Group President, Group Managing Director & Editor In Chief: Dr.Shelly Ahmed

Friday, November 15, 2013

Focus: Why Mumbai Property Is A Sell Rather Than A Buy?

By Shakeel Khan | INN Live

Why are property prices not falling despite strong evidence that few people are buying? According to a recent INN Live report, the Mumbai Metropolitan Region alone is sitting on 58 months’ inventory, with around 1,40,000 housing units (of an average 1,000 sq ft) remaining unsold. 

If few people are buying, and no one is also selling, prices can indeed stay aloft – though these prices are fictitious when no transaction is taking place. But the more important question is this: when property prices are so high, why is no one selling? 
Let’s assume investors are sitting tight on the properties they own – either directly or through benami ownership – in the belief that prices will start their upward climb shortly. But does this assumption makes sense at all purely from an investment returns perspective?

A small one-bedroom flat in Thane, a city on the outskirts of Mumbai, costs anywhere between Rs 50-65 lakh if it’s located in desirable parts of this booming mini metro. If you were to give this out on rent, you could get anything from Rs 10,000-15,000 per month. 

As a pure investor, you have no income on this unless you rent out the property. In fact, you will have costs – from municipal taxes to society fees. If you do rent it out, your investments will earn you anything between 2.4-2.7 percent in terms of annual returns, which makes even idle funds in your savings bank account (paying 4 percent or more in some private sector banks) look attractive. 

But, hey, these are black money funds, and so they obviously cannot use bank deposits as an alternative parking slot, right? Wrong. Funds lent in the informal money markets earn even higher returns in a tight money regime. This means if an investor has to choose between selling at a 5 percent discount to current notional market prices and investing that money in the informal market for funds, he would be a fool not to sell his property and earn more. 

Take the case of a Rs 50 lakh property earning Rs 10,000 per month as rent as an example. If your investment is to earn even 4 percent, your rental income will have to rise by two-thirds (to, say, around Rs 20,000 pm) or the price of your property will have to fall by 40 percent to Rs 30 lakh to match the savings deposit rate. Since longer term fixed deposits earn 9 percent today, property prices have to really crash to be worthwhile.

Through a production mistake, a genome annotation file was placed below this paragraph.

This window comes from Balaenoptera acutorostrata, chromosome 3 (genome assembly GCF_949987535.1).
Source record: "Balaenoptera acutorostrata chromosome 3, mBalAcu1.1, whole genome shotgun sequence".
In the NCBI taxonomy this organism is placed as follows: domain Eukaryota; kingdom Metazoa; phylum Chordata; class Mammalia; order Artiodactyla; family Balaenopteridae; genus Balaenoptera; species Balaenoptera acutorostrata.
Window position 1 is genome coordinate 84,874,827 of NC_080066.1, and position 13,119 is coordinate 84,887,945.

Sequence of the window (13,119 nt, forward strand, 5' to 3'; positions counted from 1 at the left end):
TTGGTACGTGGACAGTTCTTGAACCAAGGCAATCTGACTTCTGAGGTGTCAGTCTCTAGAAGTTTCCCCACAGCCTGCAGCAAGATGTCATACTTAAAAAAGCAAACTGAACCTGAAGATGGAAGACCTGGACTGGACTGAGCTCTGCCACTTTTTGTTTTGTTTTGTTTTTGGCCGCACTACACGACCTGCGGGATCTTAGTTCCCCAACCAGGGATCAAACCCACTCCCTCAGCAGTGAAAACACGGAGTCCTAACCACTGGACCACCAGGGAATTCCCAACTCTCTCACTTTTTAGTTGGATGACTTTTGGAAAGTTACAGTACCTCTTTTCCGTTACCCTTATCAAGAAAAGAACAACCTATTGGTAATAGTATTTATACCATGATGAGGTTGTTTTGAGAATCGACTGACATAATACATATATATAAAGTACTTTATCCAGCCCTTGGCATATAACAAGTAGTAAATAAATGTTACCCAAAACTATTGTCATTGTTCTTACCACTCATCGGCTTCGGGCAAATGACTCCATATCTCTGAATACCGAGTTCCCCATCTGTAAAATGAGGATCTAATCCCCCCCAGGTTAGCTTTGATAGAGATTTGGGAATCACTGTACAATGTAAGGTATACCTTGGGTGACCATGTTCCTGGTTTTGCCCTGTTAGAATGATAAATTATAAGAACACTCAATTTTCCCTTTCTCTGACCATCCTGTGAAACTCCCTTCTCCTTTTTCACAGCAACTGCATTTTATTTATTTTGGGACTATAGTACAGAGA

Put another way, buying property purely for investment makes sense only if prices crash 30-50 percent. It makes better sense to sell. Why then are investors holding on? Quite obviously, they too have bought into the fictitious logic that property prices have nowhere to go but up in a country (or city) where urban land is in short supply and home seekers in millions. Nowhere does this wisdom appear more plausible than Mumbai, an island city that can grow only northwards into the mainland. 

As India’s commercial capital, prices are supposed to be invulnerable to demand setbacks or economic slowdowns. Investors are thus betting on returns to come only from land value appreciation, since the quantum available is fixed, and they ain’t making any more of it. But this is actually bunkum. Land is always available – either through redevelopment or by increasing the floor space index (FSI) or by expansion into the mainland. 

The only explanation for investor optimism despite the absence of buyers is thus their belief that supply will be artificially curtailed by blocking increases in FSI and curtailing available land for development. This is more than evident. Consider South Mumbai. If a trans-harbour link connecting south Mumbai to the mainland were to be built quickly, thousands and thousands of hectares of land would be available for development. 

This is exactly why the trans-harbour link project will never take off. If it were to happen, property prices in South Mumbai would crash. However, the gap between affordability, investor returns and quoted prices will ultimately have to be closed. While one can always buy a home to live in if you can afford the EMIs – in which case the price does not matter – for investors the only logic is that of returns. 

According to report based on Jones Lang LaSalle data today (15 November), rental yields on Indian property are among the lowest in the world, ranging from 2 percent in Delhi to 3.5 percent in Mumbai. Compare this with New York’s 6.2 percent, London’s 4.7 percent, Toronto’s 4.6 percent, and Sydney’s 4.8 percent. If you want to invest in property, these are the places to invest, since you can actually borrow money abroad at interest rates far below the rental yields. In India, borrowing costs for home loans are around 10.5-11 percent currently – when rental yields are a fourth of that level. 

If rental yields in India have to catch up with those in New York and London, Indian property rates have to fall by a third to a half. The market is clearly rigged, and it is corrupt politicians, criminals, builders and the land mafia who are artificially propping it up. Right now, unless you plan to live in your new home in the near future, it is best to sell property. For the rest, renting property is far superior, and more tax-efficient too.
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